The New Statesman magazine has a special look at the Conservative Party this week and, to assist their coverage, the commissioned a poll of Conservative candidates from ComRes.
Those of us who aren't in the Tory Party often make the criticism that they don't really have a lot of policies. We point out that their only confirmed tax policy is a tax cut for dead millionaires. Given the paucity of policy in this area, you would have thought that they would have managed to get all their candidates signed up to it.
But no. According to the ComRes poll, more than one in three Tory candidates disagree with the policy of an immediate cut in inheritance tax. How on earth are these people Conservative candidates if they disagree with George Osborne's one and only policy?
Another fascinating finding from the same poll concerns Tory attitudes to the death penalty. There are clearly deep divisions on the issues, but the finding that most intrigues me is that one in nine Tory candidates don't know whether or not they support the death penalty.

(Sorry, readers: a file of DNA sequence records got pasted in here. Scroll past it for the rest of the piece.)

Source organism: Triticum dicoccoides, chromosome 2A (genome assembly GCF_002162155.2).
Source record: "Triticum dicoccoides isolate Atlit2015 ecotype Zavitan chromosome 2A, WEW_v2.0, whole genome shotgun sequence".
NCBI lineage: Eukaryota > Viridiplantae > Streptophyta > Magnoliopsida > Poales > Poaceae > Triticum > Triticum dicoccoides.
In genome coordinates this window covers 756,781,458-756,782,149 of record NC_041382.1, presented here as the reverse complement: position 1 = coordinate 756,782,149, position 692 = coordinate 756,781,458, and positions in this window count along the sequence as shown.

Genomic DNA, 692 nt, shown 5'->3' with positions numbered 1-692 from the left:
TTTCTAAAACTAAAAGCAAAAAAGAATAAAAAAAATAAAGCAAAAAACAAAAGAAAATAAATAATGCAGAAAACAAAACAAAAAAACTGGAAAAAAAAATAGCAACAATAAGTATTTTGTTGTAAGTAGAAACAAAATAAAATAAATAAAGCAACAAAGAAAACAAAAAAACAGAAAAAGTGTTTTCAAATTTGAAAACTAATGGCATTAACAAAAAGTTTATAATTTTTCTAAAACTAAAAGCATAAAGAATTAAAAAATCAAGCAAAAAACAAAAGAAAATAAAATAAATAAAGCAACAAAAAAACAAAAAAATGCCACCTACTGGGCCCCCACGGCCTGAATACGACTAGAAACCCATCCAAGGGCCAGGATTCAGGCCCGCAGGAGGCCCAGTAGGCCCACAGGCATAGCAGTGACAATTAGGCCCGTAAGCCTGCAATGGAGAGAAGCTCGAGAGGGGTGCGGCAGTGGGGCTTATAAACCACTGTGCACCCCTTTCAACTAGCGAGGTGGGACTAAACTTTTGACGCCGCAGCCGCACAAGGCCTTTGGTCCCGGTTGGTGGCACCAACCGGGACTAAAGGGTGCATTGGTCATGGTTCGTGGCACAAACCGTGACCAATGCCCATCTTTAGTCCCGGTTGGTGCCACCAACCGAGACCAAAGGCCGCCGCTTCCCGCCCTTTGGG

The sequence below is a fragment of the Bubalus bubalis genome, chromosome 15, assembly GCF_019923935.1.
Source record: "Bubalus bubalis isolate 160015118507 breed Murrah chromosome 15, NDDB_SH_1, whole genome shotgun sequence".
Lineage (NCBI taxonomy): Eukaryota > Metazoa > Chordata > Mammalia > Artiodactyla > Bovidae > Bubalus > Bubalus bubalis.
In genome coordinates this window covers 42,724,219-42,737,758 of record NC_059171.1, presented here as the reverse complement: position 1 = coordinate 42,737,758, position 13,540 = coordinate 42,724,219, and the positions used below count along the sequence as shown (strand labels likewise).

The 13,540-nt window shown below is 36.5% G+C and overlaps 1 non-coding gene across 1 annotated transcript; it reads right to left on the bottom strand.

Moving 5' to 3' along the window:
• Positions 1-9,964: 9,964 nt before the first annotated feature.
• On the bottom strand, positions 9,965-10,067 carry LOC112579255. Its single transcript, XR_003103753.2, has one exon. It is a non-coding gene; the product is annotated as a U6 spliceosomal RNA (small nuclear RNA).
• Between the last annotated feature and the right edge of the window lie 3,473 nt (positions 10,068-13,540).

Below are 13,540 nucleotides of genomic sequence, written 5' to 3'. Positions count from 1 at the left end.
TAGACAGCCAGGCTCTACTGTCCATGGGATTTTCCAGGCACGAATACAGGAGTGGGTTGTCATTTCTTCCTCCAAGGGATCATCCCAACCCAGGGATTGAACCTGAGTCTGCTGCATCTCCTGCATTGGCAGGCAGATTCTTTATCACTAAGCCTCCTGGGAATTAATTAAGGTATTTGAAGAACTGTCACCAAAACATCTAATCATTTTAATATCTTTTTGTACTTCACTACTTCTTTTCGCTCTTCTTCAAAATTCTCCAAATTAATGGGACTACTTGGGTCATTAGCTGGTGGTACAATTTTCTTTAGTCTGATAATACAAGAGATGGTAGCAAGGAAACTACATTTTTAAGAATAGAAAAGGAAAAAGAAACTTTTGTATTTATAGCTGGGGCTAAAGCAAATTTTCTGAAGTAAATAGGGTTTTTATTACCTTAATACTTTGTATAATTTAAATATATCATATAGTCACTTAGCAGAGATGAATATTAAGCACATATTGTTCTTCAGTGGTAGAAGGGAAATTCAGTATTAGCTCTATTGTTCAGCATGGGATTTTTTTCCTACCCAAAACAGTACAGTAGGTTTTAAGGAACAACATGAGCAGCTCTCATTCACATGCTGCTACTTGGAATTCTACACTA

I have always found that the death penalty is one of those clear cut issues. I am absolutely opposed to it but I know that there are many who are in favour. It is one of those issues that you think about fairly early in any political consciousness and you stick to your view. For a politician not to have a view just seems pretty extraordinary to me.
So what does this mean?
It seems to me that there are lots of Tory candidates who are not really signed up to the Conservative agenda and some who simply don't know what they think on key issues. There was the story recently of the Conservative candidate who expects to be able to spend just one and a half days a week in London. Put together, this would tend to spell trouble for David Cameron, particularly if he does not have a commanding majority in Parliament. It's all very well wanting to have MPs who are not party automatons - that's good. But if those same peope don't have a clue on the big issues then that spells trouble.